Thursday 13 December 2012

On the buses - or maybe not.

It was announced on Monday that unemployed people are going to be given free bus travel to enable them to look for jobs or finance journeys for interviews.  This is an obvious move which has been part of my "measures to improved the mobility of labour"  lessons for about 50 years.  I wonder why it took so long.

Many readers will have lost touch, through possession of a car or an elderly persons' bus pass, of how much bus fares are these days.  I conduct a few tutorials at the Business School of a local university once a week. Unfortunately these tutorials start at 9am so I have to catch the bus before the 9.30 am "watershed."  The fare to the city centre , about five miles away, is £2.80, and the fare to the outskirts where the Business School is situated, about a 7 minute journey, is an astonishing £2.  That total of £4.80 would be a large slice of the Job Seekers' Allowance of £71 (only £56.25 if you're under 25).

So thank goodness that, at last, there is something which is genuinely helpful for unemployed people, though watch out of articles in the Sun and Daily Mail about job seekers joy riding on the buses to no purpose (just as many of we pensioners do.)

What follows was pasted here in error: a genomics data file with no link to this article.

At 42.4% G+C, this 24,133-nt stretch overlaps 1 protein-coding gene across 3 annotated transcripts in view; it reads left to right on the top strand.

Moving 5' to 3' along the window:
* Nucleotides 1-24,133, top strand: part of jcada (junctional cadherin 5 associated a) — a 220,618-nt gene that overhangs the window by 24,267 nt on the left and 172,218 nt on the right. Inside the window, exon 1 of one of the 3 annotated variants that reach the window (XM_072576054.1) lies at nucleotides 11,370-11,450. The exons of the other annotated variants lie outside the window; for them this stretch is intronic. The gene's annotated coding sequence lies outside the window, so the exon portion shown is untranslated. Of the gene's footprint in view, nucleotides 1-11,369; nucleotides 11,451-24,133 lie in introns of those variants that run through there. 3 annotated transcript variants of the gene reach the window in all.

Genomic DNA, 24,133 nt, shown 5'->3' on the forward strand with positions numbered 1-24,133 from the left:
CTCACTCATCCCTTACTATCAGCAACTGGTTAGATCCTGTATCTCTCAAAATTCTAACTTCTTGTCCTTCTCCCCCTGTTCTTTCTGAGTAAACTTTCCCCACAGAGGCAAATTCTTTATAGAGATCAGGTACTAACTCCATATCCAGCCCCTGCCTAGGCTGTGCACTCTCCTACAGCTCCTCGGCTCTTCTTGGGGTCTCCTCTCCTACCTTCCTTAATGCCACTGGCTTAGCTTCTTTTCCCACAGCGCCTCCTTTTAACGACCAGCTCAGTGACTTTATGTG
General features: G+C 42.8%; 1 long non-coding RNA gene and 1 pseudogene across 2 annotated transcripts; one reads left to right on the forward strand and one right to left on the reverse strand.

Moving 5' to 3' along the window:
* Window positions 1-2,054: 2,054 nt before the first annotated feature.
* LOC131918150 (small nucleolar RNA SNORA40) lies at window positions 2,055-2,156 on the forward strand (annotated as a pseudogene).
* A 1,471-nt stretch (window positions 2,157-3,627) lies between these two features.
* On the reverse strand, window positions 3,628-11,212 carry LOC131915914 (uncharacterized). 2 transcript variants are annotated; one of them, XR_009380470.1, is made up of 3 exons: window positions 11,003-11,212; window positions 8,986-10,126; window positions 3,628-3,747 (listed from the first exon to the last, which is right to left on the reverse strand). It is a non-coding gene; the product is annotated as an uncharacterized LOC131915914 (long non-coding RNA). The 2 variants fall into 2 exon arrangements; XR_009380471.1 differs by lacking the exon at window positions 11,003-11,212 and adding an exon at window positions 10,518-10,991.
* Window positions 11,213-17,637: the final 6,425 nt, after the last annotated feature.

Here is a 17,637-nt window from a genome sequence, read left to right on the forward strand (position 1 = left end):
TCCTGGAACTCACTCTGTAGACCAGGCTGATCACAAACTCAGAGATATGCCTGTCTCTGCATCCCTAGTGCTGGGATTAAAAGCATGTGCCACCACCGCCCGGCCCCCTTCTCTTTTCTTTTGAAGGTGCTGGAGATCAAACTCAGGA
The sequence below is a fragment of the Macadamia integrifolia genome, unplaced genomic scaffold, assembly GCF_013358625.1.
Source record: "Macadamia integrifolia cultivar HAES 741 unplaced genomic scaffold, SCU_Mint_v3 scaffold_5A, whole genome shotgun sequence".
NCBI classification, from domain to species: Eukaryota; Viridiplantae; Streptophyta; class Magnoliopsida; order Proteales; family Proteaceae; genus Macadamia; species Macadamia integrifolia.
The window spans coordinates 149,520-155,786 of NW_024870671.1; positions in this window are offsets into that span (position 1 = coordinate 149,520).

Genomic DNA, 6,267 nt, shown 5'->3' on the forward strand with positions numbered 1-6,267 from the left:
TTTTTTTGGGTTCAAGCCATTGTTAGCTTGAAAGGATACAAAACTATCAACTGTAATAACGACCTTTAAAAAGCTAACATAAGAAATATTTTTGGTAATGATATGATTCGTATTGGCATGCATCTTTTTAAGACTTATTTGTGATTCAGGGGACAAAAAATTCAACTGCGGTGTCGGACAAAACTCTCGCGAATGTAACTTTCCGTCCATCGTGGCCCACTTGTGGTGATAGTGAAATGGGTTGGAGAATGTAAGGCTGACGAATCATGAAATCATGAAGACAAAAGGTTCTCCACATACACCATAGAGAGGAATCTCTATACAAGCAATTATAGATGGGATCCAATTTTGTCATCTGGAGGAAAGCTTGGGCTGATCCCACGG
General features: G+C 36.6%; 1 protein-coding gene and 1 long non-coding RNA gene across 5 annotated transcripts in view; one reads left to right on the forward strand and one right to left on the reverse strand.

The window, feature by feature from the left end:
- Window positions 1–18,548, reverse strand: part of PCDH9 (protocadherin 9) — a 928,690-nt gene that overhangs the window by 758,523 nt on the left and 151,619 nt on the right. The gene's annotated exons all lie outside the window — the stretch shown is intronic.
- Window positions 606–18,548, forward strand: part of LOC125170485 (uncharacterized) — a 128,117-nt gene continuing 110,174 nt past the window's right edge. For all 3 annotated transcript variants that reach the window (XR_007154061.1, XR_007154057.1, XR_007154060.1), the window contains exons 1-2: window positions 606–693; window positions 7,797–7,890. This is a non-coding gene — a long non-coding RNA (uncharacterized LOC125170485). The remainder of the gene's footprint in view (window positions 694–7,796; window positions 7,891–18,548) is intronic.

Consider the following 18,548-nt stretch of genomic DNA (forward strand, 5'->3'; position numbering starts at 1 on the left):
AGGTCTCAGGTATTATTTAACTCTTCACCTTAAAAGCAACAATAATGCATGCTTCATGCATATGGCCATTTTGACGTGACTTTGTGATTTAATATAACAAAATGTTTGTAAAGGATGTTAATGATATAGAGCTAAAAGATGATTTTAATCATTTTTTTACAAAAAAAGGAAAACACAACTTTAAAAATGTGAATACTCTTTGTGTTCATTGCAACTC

However, all is not sense. It has emerged that one of the major casualties in the cuts of grants from central to local government is the subsidies to buses.  So once again the government's austerity measures impinge on the poorest in our society, those who have to rely on public transport to get them about (often to get to work in the very early hours, for example the cleaners who make the working environment  ready for the more highly paid who will arrive later.)

At the same time the government has given in to the motoring lobby and cancelled the scheduled 3p rise in fuel duty.  Surely our long-term aim should be to price gas guzzling motorists off the roads  and promote the alternative of public transport.  There is much talk  about not burdening future generations with debt.  We don't seem nearly so concerned about  bequeathing them them a clapped out infrastructure and poisoned planet.

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